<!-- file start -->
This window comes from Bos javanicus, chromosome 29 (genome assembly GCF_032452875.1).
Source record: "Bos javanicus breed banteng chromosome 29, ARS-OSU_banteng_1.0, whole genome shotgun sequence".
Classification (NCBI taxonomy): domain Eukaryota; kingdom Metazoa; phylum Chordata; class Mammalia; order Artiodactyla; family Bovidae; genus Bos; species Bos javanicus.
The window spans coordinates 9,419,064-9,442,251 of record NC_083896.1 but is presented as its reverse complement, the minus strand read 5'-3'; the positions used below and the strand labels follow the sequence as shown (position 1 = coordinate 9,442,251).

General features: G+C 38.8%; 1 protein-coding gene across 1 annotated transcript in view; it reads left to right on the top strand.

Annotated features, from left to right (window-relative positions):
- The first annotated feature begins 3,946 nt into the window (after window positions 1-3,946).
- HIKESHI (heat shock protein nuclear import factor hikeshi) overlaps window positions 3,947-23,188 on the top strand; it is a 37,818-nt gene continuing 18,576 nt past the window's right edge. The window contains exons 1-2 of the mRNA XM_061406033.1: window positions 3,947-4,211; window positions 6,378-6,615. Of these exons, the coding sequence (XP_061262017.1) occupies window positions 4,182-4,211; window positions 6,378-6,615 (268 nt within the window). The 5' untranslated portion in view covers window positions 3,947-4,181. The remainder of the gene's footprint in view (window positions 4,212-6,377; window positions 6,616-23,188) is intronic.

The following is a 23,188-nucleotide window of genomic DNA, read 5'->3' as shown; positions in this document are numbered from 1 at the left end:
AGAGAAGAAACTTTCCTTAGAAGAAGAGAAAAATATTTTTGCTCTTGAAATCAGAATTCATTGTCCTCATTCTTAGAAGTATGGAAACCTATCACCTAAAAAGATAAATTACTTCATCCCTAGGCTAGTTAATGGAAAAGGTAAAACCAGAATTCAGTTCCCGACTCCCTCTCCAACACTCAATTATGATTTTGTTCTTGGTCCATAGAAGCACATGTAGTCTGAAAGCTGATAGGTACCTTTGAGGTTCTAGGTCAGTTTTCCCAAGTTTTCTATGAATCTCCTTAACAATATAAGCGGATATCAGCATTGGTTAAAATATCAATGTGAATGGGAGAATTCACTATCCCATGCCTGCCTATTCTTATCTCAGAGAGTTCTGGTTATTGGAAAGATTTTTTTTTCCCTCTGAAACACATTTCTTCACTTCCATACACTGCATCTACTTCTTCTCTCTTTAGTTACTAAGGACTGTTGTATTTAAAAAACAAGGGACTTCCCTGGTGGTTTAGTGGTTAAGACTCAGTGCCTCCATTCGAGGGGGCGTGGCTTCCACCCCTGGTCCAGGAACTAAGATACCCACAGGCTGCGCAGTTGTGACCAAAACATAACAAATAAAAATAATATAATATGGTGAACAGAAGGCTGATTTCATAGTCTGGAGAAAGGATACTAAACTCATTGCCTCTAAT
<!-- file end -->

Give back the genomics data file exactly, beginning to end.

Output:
This window comes from Bos javanicus, chromosome 29 (genome assembly GCF_032452875.1).
Source record: "Bos javanicus breed banteng chromosome 29, ARS-OSU_banteng_1.0, whole genome shotgun sequence".
Classification (NCBI taxonomy): domain Eukaryota; kingdom Metazoa; phylum Chordata; class Mammalia; order Artiodactyla; family Bovidae; genus Bos; species Bos javanicus.
The window spans coordinates 9,419,064-9,442,251 of record NC_083896.1 but is presented as its reverse complement, the minus strand read 5'-3'; the positions used below and the strand labels follow the sequence as shown (position 1 = coordinate 9,442,251).

General features: G+C 38.8%; 1 protein-coding gene across 1 annotated transcript in view; it reads left to right on the top strand.

Annotated features, from left to right (window-relative positions):
- The first annotated feature begins 3,946 nt into the window (after window positions 1-3,946).
- HIKESHI (heat shock protein nuclear import factor hikeshi) overlaps window positions 3,947-23,188 on the top strand; it is a 37,818-nt gene continuing 18,576 nt past the window's right edge. The window contains exons 1-2 of the mRNA XM_061406033.1: window positions 3,947-4,211; window positions 6,378-6,615. Of these exons, the coding sequence (XP_061262017.1) occupies window positions 4,182-4,211; window positions 6,378-6,615 (268 nt within the window). The 5' untranslated portion in view covers window positions 3,947-4,181. The remainder of the gene's footprint in view (window positions 4,212-6,377; window positions 6,616-23,188) is intronic.

The following is a 23,188-nucleotide window of genomic DNA, read 5'->3' as shown; positions in this document are numbered from 1 at the left end:
AGAGAAGAAACTTTCCTTAGAAGAAGAGAAAAATATTTTTGCTCTTGAAATCAGAATTCATTGTCCTCATTCTTAGAAGTATGGAAACCTATCACCTAAAAAGATAAATTACTTCATCCCTAGGCTAGTTAATGGAAAAGGTAAAACCAGAATTCAGTTCCCGACTCCCTCTCCAACACTCAATTATGATTTTGTTCTTGGTCCATAGAAGCACATGTAGTCTGAAAGCTGATAGGTACCTTTGAGGTTCTAGGTCAGTTTTCCCAAGTTTTCTATGAATCTCCTTAACAATATAAGCGGATATCAGCATTGGTTAAAATATCAATGTGAATGGGAGAATTCACTATCCCATGCCTGCCTATTCTTATCTCAGAGAGTTCTGGTTATTGGAAAGATTTTTTTTTCCCTCTGAAACACATTTCTTCACTTCCATACACTGCATCTACTTCTTCTCTCTTTAGTTACTAAGGACTGTTGTATTTAAAAAACAAGGGACTTCCCTGGTGGTTTAGTGGTTAAGACTCAGTGCCTCCATTCGAGGGGGCGTGGCTTCCACCCCTGGTCCAGGAACTAAGATACCCACAGGCTGCGCAGTTGTGACCAAAACATAACAAATAAAAATAATATAATATGGTGAACAGAAGGCTGATTTCATAGTCTGGAGAAAGGATACTAAACTCATTGCCTCTAAT